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New Innovation Agency urged by Naylor panel

Creation of a new Health Innovation Agency of Canada (HIAC) that would administer a new national health innovation fund to enhance the quality and value of health care in Canada over the next 10 years is the core recommendation from a federal advisory panel on health care innovation chaired by Dr. David Naylor, former president of the University of Toronto.

The panel was created by federal health minister Rona Ambrose last June with the mandate of identifying the five most promising areas of innovation that have the potential to reduce spending while improving quality and access.

The report of the six-member panel which contains 60 recommendations was released without fanfare by Health Canada last Friday afternoon, prompting critics to infer the government was not happy with the report.

“This is a very comprehensive report that takes a 60,000 foot perspective view on the current issues facing Canada’s health care system,” said Canadian Medical Association President Chris Simpson in response to the report’s release.

“We feel many of the recommendations made by the panel are sound and hope the federal government will take action to explore their implementation. We are especially pleased to see the panel adopt verbatim the advice contained in the association’s own submission to the panel concerning a national health innovation fund.”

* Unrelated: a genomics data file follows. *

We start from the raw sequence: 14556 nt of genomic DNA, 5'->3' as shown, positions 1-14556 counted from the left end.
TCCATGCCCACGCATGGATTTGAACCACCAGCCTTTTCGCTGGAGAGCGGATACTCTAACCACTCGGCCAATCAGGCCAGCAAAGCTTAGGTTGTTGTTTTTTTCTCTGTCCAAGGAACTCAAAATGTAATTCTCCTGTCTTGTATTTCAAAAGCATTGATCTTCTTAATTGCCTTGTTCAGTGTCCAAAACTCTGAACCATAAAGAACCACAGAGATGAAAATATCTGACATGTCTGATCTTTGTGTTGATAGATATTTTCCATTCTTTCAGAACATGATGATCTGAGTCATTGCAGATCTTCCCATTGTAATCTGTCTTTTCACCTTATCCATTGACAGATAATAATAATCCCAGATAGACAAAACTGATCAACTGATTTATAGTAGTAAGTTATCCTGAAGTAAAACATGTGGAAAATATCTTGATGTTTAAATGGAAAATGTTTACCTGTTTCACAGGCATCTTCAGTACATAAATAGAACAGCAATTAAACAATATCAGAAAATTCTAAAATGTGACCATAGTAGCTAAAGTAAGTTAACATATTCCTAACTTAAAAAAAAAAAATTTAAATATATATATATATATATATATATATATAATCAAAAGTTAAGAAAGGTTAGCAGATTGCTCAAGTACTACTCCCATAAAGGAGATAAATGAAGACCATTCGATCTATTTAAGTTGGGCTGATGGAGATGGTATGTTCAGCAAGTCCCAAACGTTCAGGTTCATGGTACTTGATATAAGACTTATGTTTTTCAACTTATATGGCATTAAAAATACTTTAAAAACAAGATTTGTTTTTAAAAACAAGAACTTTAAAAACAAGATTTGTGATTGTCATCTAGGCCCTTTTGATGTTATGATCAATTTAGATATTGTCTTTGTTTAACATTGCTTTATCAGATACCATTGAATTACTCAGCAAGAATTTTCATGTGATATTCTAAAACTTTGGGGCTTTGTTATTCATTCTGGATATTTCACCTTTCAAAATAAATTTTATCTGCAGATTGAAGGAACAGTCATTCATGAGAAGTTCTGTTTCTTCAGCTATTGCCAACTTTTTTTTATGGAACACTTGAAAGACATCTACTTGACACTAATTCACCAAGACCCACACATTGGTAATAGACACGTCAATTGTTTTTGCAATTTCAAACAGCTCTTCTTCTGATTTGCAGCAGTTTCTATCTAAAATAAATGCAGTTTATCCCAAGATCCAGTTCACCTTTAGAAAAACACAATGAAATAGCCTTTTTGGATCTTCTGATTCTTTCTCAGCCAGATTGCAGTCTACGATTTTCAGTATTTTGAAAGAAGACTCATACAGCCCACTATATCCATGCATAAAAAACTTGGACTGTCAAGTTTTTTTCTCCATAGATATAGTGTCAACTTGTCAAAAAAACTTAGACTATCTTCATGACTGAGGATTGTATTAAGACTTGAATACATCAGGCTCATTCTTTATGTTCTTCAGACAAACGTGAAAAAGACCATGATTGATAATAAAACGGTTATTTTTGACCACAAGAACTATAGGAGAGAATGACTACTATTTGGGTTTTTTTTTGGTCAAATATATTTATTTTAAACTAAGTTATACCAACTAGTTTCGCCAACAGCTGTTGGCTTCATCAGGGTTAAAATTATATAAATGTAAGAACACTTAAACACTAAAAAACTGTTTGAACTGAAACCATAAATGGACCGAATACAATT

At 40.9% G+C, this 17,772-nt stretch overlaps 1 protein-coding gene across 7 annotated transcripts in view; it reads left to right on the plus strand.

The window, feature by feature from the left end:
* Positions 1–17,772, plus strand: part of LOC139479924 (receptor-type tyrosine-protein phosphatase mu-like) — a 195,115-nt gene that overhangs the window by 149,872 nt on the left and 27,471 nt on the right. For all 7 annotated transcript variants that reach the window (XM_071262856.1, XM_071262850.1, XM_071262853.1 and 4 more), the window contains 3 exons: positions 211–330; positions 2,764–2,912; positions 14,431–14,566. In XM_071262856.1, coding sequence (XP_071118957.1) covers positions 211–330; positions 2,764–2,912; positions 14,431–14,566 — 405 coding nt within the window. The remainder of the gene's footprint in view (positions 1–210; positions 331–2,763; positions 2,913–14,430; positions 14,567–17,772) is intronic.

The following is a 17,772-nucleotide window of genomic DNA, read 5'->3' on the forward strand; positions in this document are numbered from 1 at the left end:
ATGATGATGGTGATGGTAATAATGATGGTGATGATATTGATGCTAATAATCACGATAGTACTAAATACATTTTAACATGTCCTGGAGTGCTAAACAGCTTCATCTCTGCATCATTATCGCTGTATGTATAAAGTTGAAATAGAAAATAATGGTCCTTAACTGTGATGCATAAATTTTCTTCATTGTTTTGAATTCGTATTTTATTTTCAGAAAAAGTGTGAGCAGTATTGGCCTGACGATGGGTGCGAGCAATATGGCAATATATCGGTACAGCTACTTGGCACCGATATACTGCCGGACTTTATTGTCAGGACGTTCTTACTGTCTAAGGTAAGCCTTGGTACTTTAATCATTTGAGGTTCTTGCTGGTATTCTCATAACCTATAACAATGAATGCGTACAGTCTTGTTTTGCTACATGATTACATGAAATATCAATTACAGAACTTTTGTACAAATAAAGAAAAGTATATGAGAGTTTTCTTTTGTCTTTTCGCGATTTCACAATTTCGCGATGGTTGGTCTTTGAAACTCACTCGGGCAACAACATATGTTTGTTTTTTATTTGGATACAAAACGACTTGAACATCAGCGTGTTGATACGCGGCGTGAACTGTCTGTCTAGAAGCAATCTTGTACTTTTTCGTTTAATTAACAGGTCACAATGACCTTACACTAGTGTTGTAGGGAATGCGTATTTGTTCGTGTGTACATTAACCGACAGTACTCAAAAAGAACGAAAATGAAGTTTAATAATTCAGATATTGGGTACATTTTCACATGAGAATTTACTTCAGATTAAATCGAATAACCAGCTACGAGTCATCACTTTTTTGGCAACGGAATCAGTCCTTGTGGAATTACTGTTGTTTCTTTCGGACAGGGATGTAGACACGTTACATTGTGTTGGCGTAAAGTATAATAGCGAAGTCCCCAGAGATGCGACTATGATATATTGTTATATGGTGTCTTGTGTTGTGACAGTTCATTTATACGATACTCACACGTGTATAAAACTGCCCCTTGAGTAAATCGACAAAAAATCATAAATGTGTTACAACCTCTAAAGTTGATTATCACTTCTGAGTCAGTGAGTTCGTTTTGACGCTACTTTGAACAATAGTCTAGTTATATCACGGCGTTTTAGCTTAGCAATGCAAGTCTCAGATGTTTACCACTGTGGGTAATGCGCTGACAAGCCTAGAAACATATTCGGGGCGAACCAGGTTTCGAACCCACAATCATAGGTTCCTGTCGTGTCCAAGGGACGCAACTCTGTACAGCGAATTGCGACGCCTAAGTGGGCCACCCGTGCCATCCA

The panel also singled out the work of Choosing Wisely Canada – the campaign supported by CMA, Canadian physician specialty societies and many provincial and territorial medical associations-- to reduce unnecessary tests and encourage more discussion between physicians and patients.

“The panel salutes this initiative as an innovative physician-led and patient-centred approach that has the potential to shift healthcare away from a culture of consumption to a focus on appropriateness and quality of care,” the document states.

In its recommendations, the panel encourages governments to support the implementation of this initiative in all jurisdictions and to carefully evaluate its impact.

“It is gratifying to see this important panel acknowledge the work being done by Choosing Wisely to engage patients and physicians in conversations about unnecessary and potentially harmful tests and treatments,” said Dr.

Wendy Levinson, who heads the Choosing Wisely initiative in Canada.

Simpson said: “The CMA is also pleased to see the panel urge the federal government to take a more active role in planning the health care system and helping galvanize consensus around structural reforms.”

Recommendations from the panel are organized by five theme areas:

  • patient engagement and empowerment.
  • health systems integration and workforce modernization.
  • digital health and precision medicine.
  • better value from procurement, reimbursement and regulation.
  • industry as an economic driver and catalyst.

As part of its main recommendations, the panel recommends that the new innovation agency would combine the work of the existing Canadian Foundation for Healthcare Improvement (CFHI); Canada Health Infoway (CHI); and the Canadian Patient Safety Institute (CPSI) and that the innovation fund would be initiated next year and total $1 billion by 2020.

The report also takes aim at the fee-for-service (FFS) payment system for physicians and siloed physician budgets as a barrier to innovation and a cause of “Medicare’s arrested development.”

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